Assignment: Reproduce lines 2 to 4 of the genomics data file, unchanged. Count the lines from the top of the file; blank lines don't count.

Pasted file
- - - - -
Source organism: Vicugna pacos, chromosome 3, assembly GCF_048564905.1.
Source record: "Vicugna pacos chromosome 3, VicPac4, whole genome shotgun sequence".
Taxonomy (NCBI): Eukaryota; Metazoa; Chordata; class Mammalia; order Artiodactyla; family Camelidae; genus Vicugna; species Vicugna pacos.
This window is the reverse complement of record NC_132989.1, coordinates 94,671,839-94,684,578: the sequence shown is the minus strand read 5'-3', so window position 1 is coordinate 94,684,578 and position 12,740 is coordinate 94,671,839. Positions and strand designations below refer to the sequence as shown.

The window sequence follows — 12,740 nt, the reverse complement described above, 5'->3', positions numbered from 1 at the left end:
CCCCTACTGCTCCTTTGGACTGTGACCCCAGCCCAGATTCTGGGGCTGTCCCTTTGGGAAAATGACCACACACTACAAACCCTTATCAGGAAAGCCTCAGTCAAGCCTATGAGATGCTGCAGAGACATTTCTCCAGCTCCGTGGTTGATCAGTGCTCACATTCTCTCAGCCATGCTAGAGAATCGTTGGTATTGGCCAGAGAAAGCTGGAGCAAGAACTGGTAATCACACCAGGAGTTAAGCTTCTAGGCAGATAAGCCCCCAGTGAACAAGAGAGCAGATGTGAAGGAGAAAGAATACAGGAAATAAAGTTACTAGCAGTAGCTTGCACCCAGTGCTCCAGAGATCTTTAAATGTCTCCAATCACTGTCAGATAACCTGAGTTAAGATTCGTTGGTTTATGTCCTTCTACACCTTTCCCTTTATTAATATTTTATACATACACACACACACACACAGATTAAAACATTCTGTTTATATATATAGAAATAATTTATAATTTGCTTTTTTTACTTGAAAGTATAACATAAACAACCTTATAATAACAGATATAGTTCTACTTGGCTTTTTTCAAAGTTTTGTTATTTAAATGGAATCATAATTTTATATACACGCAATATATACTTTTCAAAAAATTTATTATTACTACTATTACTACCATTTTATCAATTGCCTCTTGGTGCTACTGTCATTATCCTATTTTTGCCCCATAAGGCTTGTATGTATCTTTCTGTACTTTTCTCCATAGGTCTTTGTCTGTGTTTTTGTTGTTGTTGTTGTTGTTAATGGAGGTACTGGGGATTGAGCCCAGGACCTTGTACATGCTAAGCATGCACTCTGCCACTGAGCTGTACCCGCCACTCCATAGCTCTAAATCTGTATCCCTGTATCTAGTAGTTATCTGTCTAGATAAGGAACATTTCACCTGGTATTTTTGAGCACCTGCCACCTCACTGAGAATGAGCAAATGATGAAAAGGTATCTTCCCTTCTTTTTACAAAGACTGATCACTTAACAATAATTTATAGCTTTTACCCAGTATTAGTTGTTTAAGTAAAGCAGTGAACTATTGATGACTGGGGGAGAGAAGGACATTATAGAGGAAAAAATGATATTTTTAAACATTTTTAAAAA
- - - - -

Source record: "Vicugna pacos chromosome 3, VicPac4, whole genome shotgun sequence".
Taxonomy (NCBI): Eukaryota; Metazoa; Chordata; class Mammalia; order Artiodactyla; family Camelidae; genus Vicugna; species Vicugna pacos.
This window is the reverse complement of record NC_132989.1, coordinates 94,671,839-94,684,578: the sequence shown is the minus strand read 5'-3', so window position 1 is coordinate 94,684,578 and position 12,740 is coordinate 94,671,839. Positions and strand designations below refer to the sequence as shown.